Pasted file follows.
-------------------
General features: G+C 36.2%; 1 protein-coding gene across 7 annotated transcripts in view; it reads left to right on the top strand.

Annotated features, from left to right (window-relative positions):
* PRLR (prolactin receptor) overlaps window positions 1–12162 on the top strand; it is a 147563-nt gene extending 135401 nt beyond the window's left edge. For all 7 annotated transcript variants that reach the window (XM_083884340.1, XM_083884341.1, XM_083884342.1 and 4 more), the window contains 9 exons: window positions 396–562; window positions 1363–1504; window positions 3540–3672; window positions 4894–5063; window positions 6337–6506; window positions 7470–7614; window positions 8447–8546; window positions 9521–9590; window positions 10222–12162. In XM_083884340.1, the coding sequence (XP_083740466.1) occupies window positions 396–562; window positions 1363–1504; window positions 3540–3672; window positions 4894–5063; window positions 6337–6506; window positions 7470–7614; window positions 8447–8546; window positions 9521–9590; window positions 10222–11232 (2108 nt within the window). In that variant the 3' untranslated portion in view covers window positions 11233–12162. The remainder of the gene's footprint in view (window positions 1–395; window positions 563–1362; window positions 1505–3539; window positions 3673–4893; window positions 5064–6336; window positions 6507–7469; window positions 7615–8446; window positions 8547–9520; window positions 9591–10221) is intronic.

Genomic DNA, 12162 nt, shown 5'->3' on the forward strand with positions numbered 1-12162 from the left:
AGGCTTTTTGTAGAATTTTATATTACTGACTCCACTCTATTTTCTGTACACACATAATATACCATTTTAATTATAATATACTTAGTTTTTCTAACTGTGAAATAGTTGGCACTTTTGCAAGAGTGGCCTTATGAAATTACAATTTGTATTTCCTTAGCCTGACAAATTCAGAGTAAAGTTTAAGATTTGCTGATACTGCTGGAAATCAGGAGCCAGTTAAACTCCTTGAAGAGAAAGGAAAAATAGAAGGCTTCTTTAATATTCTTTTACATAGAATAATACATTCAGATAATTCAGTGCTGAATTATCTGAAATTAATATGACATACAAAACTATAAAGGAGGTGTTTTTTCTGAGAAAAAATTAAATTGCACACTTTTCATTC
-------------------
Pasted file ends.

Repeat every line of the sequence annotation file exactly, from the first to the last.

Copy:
General features: G+C 36.2%; 1 protein-coding gene across 7 annotated transcripts in view; it reads left to right on the top strand.

Annotated features, from left to right (window-relative positions):
* PRLR (prolactin receptor) overlaps window positions 1–12162 on the top strand; it is a 147563-nt gene extending 135401 nt beyond the window's left edge. For all 7 annotated transcript variants that reach the window (XM_083884340.1, XM_083884341.1, XM_083884342.1 and 4 more), the window contains 9 exons: window positions 396–562; window positions 1363–1504; window positions 3540–3672; window positions 4894–5063; window positions 6337–6506; window positions 7470–7614; window positions 8447–8546; window positions 9521–9590; window positions 10222–12162. In XM_083884340.1, the coding sequence (XP_083740466.1) occupies window positions 396–562; window positions 1363–1504; window positions 3540–3672; window positions 4894–5063; window positions 6337–6506; window positions 7470–7614; window positions 8447–8546; window positions 9521–9590; window positions 10222–11232 (2108 nt within the window). In that variant the 3' untranslated portion in view covers window positions 11233–12162. The remainder of the gene's footprint in view (window positions 1–395; window positions 563–1362; window positions 1505–3539; window positions 3673–4893; window positions 5064–6336; window positions 6507–7469; window positions 7615–8446; window positions 8547–9520; window positions 9591–10221) is intronic.

Genomic DNA, 12162 nt, shown 5'->3' on the forward strand with positions numbered 1-12162 from the left:
AGGCTTTTTGTAGAATTTTATATTACTGACTCCACTCTATTTTCTGTACACACATAATATACCATTTTAATTATAATATACTTAGTTTTTCTAACTGTGAAATAGTTGGCACTTTTGCAAGAGTGGCCTTATGAAATTACAATTTGTATTTCCTTAGCCTGACAAATTCAGAGTAAAGTTTAAGATTTGCTGATACTGCTGGAAATCAGGAGCCAGTTAAACTCCTTGAAGAGAAAGGAAAAATAGAAGGCTTCTTTAATATTCTTTTACATAGAATAATACATTCAGATAATTCAGTGCTGAATTATCTGAAATTAATATGACATACAAAACTATAAAGGAGGTGTTTTTTCTGAGAAAAAATTAAATTGCACACTTTTCATTC